However, his father ran to meet him, put the family’s best robe over his shoulders and threw a huge party for him. And the Bible doesn’t say that the father asked his son to take a bath before putting on the family’s best robe. No! The robe went right over the dirty clothes.
That’s how God treats you and me when we come to Him. He gives us His righteousness to cover our sinfulness. We can say that He covers us with “the robe of His righteousness.” And when He does this, in His sight, you and I are innocent of all wrongdoing.
Living By Faith
“For in the gospel the righteousness of God is revealed—a righteousness that is by faith from first to last, just as it is written: ‘The righteous will live by faith’ ” (Romans 1:17). This was probably the verse that started what is now known as the Protestant Reformation.
By 1517, Martin Luther, a German priest and theology professor at the University of Wittenberg, had become uncomfortable with the Catholic Church’s practice of selling indulgences, which it claimed helped a person avoid punishment by God for sins they committed.
Luther objected to the church’s teaching that justification does not come from faith alone, but that it needs to be accompanied by actions such as charity and good works. To Luther, not only was it theologically incorrect, it was an example of how corrupt the church had become.
On October 31, 1517, Luther posted the Ninety-Five Theses, which he had composed in Latin, on the door of the Castle Church of Wittenberg. The theses objected to many of the church’s teachings, specifically regarding baptism, the validity of indulgences and forgiveness of sin.
Luther would later write, “The first and chief article is this: Jesus Christ, our God and Lord, died for our sins and was raised again for our justification (Romans 3:24, 25). . . . All have sinned and are justified freely, without their own works and merits, by His grace, through the redemption that is in Christ Jesus, in His blood (Romans 3:23–25).”
The Ninety-Five Theses were translated, copied and widely distributed around Europe, initiating the Protestant Reformation.
Whose Righteousness Is It?
In both Romans and Philippians, Paul said this righteousness comes “from God” (Romans 3:21; Philippians 3:9). It’s His righteousness attributed to you and me as though it were our own!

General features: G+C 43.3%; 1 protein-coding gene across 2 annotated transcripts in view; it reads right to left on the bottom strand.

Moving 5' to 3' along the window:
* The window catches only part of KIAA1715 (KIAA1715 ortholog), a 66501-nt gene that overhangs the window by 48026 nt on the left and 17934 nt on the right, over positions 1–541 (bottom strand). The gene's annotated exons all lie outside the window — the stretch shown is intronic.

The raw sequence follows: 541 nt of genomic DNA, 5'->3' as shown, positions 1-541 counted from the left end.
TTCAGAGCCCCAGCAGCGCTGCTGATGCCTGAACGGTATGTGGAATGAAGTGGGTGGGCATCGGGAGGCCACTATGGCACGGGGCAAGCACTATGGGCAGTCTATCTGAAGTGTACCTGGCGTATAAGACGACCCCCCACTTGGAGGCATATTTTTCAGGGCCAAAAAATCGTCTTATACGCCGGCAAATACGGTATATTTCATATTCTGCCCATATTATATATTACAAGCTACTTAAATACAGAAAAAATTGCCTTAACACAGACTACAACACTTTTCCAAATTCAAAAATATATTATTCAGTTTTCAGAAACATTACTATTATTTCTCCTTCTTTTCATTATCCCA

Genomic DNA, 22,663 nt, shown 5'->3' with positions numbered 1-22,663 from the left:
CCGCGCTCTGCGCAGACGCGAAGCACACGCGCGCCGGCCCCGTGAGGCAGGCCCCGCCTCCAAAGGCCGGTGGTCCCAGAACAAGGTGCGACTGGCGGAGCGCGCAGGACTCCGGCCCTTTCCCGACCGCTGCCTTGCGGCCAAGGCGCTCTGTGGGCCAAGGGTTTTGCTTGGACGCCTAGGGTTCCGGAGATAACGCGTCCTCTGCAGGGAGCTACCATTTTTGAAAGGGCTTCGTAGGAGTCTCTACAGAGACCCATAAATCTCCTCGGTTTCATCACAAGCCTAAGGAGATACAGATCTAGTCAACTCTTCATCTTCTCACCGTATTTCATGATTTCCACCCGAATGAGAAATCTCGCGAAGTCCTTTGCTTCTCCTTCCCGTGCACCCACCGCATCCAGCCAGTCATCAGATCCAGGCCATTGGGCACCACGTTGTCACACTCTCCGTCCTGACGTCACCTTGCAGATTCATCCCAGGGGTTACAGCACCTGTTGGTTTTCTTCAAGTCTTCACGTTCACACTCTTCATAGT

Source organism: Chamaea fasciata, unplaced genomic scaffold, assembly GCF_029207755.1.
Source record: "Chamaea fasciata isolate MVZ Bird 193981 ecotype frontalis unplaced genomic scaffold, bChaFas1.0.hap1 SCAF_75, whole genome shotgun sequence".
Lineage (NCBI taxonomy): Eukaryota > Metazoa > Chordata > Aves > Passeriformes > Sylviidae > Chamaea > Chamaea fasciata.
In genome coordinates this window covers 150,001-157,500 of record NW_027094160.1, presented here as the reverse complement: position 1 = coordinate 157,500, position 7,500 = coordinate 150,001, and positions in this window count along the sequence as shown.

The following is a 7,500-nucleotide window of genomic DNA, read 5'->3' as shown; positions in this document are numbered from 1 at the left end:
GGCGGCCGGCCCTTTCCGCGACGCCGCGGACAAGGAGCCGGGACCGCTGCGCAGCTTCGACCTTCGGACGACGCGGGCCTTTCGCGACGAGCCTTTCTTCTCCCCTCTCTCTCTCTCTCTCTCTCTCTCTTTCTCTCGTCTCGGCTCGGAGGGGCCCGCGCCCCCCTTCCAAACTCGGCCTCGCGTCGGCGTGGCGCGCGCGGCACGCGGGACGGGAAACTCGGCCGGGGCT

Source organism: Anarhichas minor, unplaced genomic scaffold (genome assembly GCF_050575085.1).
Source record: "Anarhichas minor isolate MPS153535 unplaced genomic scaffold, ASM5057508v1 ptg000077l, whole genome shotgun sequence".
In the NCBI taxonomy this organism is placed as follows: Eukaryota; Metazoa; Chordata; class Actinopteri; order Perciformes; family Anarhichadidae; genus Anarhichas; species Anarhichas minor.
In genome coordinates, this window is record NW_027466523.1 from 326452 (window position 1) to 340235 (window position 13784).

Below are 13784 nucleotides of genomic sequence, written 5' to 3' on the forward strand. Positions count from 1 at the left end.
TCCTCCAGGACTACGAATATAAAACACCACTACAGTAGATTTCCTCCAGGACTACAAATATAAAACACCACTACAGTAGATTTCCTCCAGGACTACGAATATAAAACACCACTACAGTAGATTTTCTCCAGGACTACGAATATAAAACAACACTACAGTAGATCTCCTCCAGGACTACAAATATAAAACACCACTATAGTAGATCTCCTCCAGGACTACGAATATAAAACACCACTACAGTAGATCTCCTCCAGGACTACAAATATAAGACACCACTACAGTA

I propose, however, that God actually gives us Christ’s righteousness. Note the italicised words in 1 Corinthians 1:30: “It is because of him that you are in Christ Jesus, who has become for us wisdom from God—that is, our righteousness.” Jesus lived a perfect life while on this earth (2 Corinthians 5:21), and now He takes our sins and gives us His righteousness. States Nineteenth century Bible writer Ellen White stated it succinctly: “Christ was treated as we deserve, that we might be treated as He deserves. He was condemned for our sins, in which He had no share, that we might be justified by His righteousness, in which we had no share.”
By His perfect life on earth, Jesus earned merit—righteousness, goodness, if you please—that’s available to you and me right now. His holy life becomes your holy life when you accept Him as your Saviour.
The Really Good News
And here’s the good news: this righteousness is for bad people.
Good people wouldn’t need it. So the more sinful you are, the more you qualify to receive Christ’s righteousness. All you have to do is ask for it. Say this prayer the next time you feel guilty over something you just did: “God, I just sinned, but You’ve offered to give me Christ’s righteousness as if it were my own. Thank You for this gift. I accept it.”
When you say this prayer, you stand perfectly innocent in God’s sight—just as if you’d never sinned. You don’t need to feel condemned a moment longer, because God can’t condemn someone whom He views as having never sinned. And remember, the more sinful you are, the more you qualify to receive this gift.
That’s the solution to the condemnation that Susan and Michael and the old man felt. It’s the solution to the condemnation and guilt you feel when you sin.
So claim it!